# Bayes-consistent cost-sensitive classification

In cost-sensitive classification, we have a confusion (or cost) matrix $$C$$, where $$C(i,j)$$ is the cost incurred for predicting label $$i$$ when nature specifies $$j$$. The costs are non-negative, but no other restriction (such as symmetry) need be imposed. In the classic setting (PAC and its multiclass generalization), $$C(i,j)=1[i\neq j]$$.

The notion of Bayes-consistency carries over naturally to the cost-sensitive setting. For any joint distribution $$P$$ over the instances $$\mathcal{X}$$ and labels $$\mathcal{Y}$$, we define the risk of a predictor $$f:\mathcal{X}\to \mathcal{Y}$$ as $$R(f)= \mathbb{E}_{(X,Y)\sim P} C(f(X),Y).$$ Letting $$f^*$$ be a minimizer of $$R(\cdot)$$ over all measurable $$f$$, we define the Bayes-optimal risk as $$R^*:=R(f^*)$$.

Question: What is known about Bayes-consistent classification in the cost-sensitive setting? For example, when $$\mathcal{X}$$ is a metric space and $$C(i,j)=1[i\neq j]$$, various nearest-neighbor methods are known to be strongly Bayes-consistent. Is anything known about other cost matrices?

I'm not sure if this is what you're looking for, but people have studied consistency of surrogate risk minimization. There, we define a surrogate loss function $$L$$ and a link $$\psi$$. We first minimize surrogate loss on our dataset, yielding some surrogate hypothesis $$h$$. Then we define $$f(x) = \psi(h(x))$$. This procedure is roughly consistent if, as data $$\to \infty$$, we have $$f \to f^*$$.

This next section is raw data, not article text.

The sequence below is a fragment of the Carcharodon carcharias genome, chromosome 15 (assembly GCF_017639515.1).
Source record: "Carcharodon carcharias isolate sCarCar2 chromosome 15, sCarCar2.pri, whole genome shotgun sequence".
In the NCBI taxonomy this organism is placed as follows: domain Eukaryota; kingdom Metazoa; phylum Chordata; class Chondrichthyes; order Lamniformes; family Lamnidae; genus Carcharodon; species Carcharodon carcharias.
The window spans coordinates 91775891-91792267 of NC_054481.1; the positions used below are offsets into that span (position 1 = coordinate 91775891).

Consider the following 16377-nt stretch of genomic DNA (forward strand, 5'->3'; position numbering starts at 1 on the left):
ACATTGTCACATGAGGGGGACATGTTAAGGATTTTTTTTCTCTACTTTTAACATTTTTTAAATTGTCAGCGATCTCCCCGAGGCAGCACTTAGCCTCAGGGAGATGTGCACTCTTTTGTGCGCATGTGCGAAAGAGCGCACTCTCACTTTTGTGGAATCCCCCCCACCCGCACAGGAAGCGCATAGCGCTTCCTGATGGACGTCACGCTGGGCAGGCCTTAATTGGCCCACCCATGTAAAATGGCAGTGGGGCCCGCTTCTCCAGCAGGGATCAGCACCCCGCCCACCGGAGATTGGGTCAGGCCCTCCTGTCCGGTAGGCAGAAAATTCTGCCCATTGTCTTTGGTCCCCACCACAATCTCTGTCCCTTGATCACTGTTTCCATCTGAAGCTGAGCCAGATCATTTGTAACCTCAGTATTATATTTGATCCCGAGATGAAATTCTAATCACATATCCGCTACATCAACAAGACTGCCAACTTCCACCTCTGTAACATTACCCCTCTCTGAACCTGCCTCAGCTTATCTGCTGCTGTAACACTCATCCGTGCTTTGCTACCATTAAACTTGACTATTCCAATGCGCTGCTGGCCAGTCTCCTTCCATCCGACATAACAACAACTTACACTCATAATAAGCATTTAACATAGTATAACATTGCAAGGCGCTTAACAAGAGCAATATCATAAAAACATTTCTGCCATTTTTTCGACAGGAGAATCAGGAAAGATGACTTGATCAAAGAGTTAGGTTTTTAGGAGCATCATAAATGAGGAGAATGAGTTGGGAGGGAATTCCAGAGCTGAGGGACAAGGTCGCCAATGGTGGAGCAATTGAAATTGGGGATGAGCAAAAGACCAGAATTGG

The question is, given e.g. $$C$$, what are some nice, consistent surrogate losses? Example: for binary $$0-1$$ loss, one can use hinge loss or logistic loss as a surrogate, and one can show this is consistent as long as the hypothesis class is rich enough.

Tewari and Bartlett (2007) study multiclass classification, but I think not cost-sensitive, and relate consistency to calibration. A more recent work is Agarwal and Agarwal (2015), which has some more references.

[1] Tewari, Bartlett. On the Consistency of Multiclass Classification Methods. JMLR 2007. https://www.jmlr.org/papers/volume8/tewari07a/tewari07a.pdf

[2] A. Agarwal, S. Agarwal. On consistent surrogate risk minimization and property elicitation. COLT 2015. http://proceedings.mlr.press/v40/Agarwal15.pdf

• Thanks, @usul! I should read these carefully, but they all deal with the case where the labels are "atomic" -- i.e., have no cost/metric structure? Commented Mar 24, 2021 at 21:40
• @Aryeh I think that's correct for Tewari and Bartlett, but Agarwal and Agarwal consider a general (finite-dimensional) "loss matrix" where predicting $t$ when the true label is $y$ gives loss $L(y,t)$.
– usul
Commented Mar 25, 2021 at 1:41
• Great -- I'll accept it, and hopefully others will add further references that come up. Commented Mar 25, 2021 at 8:38